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Visiting With Our Country Neighbors

By Charles Cooper

Hello everyone, hope you had a safe and happy holiday season as we did at our house.  
As most of you know, the column of Jan. 24 begins our 13th year and over the years we’ve profiled businessman,  politicians, and regular citizens. It has been popular with all of you.  However as I sat down at the keyboard it occurred to me that I haven’t featured many country people and starting this week I’m going to correct that omission.  
Just north of Water Valley about four miles on old Hwy. 7 is the Springdale community. Nannie Badley was born there in 1867 and she told  me she remembered when there was a railroad depot, a hotel, a saloon and a couple of stores. She also told me about a little boy in the Sneed family that was killed by a train in 1872. 
She showed me his marker in the Springdale cemetery next to her little brother, Franklin,  who died in 1875 when he was six years old. She remembered when her father, William G. Jumper,  and another Congregational Methodist Minister named Fly organized the first Jumper’s Chapel church in 1885 in a converted Cotton house.      
She even showed me where it stood and I believe if I were out there today, I could find the spot. However, by this time all that remained of Springdale was Mr. Watts’ store with a gas pump in front and living quarters in the rear, and several black families living along the highway.  
They were the Andrew Smith family, the Edgar Davis family, the Homer Reese family and the Jonas Hall family, just to name some of the ones that I knew personally. Papa Badley and I were welcome at all their homes and they were some of the finest people you could ever meet.   
Mr. Reese had a son, Charley, who died as a young man leaving a widow and daughter. The widow, who was the former Modine Hall later married Mr. Jimmy Harris, who ran a store on the block for many years and wrote burial insurance for Newman-Gardner and later Hamric Henry. He was as fine a gentleman as I ever knew—but as usual I digress.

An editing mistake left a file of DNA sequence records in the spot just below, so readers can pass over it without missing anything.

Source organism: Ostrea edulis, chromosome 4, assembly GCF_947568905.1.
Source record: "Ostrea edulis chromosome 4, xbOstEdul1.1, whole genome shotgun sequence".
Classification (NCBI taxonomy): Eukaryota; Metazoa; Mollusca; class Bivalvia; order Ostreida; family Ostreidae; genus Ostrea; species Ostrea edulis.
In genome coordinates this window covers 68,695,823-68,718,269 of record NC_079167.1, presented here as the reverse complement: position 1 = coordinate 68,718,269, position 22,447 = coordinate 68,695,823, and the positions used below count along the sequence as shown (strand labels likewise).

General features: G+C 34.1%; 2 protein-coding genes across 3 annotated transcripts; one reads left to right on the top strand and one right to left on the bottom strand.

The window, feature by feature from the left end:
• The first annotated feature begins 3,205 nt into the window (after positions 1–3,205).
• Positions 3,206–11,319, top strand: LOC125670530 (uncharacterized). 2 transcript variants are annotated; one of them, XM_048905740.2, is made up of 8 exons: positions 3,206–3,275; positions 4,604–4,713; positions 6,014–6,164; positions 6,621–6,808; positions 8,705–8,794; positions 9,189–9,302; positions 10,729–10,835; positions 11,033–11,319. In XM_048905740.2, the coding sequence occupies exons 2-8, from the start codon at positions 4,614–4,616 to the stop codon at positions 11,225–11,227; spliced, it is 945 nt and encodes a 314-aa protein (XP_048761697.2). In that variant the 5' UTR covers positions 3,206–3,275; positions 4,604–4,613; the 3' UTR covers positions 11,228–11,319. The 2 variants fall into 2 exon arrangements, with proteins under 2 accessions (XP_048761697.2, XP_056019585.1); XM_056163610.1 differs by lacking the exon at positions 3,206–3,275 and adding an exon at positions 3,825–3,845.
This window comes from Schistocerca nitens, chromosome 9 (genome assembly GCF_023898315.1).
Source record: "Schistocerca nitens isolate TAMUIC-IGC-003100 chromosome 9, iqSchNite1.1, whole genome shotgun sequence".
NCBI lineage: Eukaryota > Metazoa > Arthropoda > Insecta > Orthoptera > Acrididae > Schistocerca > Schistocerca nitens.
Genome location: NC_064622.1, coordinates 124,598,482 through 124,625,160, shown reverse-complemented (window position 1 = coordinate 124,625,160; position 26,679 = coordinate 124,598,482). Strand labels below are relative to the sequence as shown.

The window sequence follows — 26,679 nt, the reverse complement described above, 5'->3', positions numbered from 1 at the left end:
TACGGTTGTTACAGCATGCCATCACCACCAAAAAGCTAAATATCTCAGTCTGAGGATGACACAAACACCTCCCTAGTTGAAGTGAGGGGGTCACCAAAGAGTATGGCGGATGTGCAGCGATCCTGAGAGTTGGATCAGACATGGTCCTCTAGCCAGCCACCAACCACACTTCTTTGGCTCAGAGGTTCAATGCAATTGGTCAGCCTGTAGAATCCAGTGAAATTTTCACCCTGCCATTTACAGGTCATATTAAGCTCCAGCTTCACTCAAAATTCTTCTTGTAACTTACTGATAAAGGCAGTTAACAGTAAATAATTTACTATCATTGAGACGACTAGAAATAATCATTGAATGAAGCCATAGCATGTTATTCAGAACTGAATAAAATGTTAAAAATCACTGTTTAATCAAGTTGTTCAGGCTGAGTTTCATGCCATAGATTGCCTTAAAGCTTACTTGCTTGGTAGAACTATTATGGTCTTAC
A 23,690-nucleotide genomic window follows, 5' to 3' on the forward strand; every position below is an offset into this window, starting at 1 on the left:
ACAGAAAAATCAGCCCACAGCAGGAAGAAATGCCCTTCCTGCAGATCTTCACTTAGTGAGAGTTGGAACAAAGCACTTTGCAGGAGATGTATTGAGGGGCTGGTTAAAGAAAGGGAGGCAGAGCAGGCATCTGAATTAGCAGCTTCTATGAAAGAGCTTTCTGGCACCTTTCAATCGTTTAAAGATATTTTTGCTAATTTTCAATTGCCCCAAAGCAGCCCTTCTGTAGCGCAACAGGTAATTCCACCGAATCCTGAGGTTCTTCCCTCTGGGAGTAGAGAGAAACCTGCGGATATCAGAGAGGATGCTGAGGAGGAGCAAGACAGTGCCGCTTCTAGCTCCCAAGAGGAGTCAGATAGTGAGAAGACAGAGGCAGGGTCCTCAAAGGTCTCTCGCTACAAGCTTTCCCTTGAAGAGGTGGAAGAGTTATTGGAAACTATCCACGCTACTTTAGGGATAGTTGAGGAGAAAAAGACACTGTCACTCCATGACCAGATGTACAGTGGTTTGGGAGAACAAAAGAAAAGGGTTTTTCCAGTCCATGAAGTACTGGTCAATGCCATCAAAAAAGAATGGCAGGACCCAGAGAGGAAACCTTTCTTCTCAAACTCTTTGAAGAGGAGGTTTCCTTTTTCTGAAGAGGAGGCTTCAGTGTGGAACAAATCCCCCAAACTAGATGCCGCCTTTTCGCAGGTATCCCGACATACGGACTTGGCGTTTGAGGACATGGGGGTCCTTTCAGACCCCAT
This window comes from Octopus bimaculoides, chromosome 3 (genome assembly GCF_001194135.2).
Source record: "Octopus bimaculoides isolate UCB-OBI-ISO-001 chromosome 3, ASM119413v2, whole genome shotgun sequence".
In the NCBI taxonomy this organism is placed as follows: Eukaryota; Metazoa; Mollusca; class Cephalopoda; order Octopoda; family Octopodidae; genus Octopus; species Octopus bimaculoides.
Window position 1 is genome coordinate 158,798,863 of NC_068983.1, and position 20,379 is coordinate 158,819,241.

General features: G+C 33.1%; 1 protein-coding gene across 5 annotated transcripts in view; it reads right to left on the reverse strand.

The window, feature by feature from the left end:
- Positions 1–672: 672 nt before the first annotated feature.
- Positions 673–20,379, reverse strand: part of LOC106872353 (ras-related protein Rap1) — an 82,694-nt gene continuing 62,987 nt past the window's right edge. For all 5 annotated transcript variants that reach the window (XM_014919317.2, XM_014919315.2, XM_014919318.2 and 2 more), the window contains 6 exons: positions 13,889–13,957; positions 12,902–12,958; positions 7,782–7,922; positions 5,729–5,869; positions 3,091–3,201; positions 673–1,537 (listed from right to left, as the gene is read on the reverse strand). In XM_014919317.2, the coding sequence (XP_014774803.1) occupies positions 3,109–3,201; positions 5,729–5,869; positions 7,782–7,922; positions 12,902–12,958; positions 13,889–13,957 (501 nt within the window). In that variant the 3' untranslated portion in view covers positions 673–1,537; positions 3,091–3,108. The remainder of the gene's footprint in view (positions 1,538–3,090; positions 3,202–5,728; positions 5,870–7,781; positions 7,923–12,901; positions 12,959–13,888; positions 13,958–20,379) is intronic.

About a mile north of the Edgar Davis place was the Andy Ross farm and I never knew him, as I was a small kid when he moved away.  He had acquired the farm in the early part of the 20th Century by hard work and careful management and was a successful farmer for years.  
However, he had two sons  who were called “mean” by their neighbors and Mr. Ross went broke bailing them out of trouble. In the early 1930s the farm was taken over by the Federal land bank.
Prior to World War II, Mr. Cloud Fite, who had sold his farm near Sardis to the federal government prior to construction of Sardis Dam, bought the Andy Ross farm. He operated it until the government bought it for the Enid Dam.  
Mr. Edgar Davis bought his first car, a black, two-door 1936 Chevrolet in mint condition that had belonged to Mr. Moss who had worked for years in the sheriff’s office.  As an example of the pride people had in their possessions, when I came by one day he took me to see th car at the garage he had built across the highway. I remember how he beamed when I told him it was a good looking car.
Mr. Davis had never learned to drive, so he would pay a neighbor to drive him around. I believe he kept that car for the rest of his life.
This was a delight for me to write about all these great old neighbors who were good friends of Papa Badley and me. I have several other country people that I plan to profile in future columns and I welcome your input about special people you have known.  
My email address is or write me at P.O. Box 613189  Memphis, TN 38101 and have a great week.

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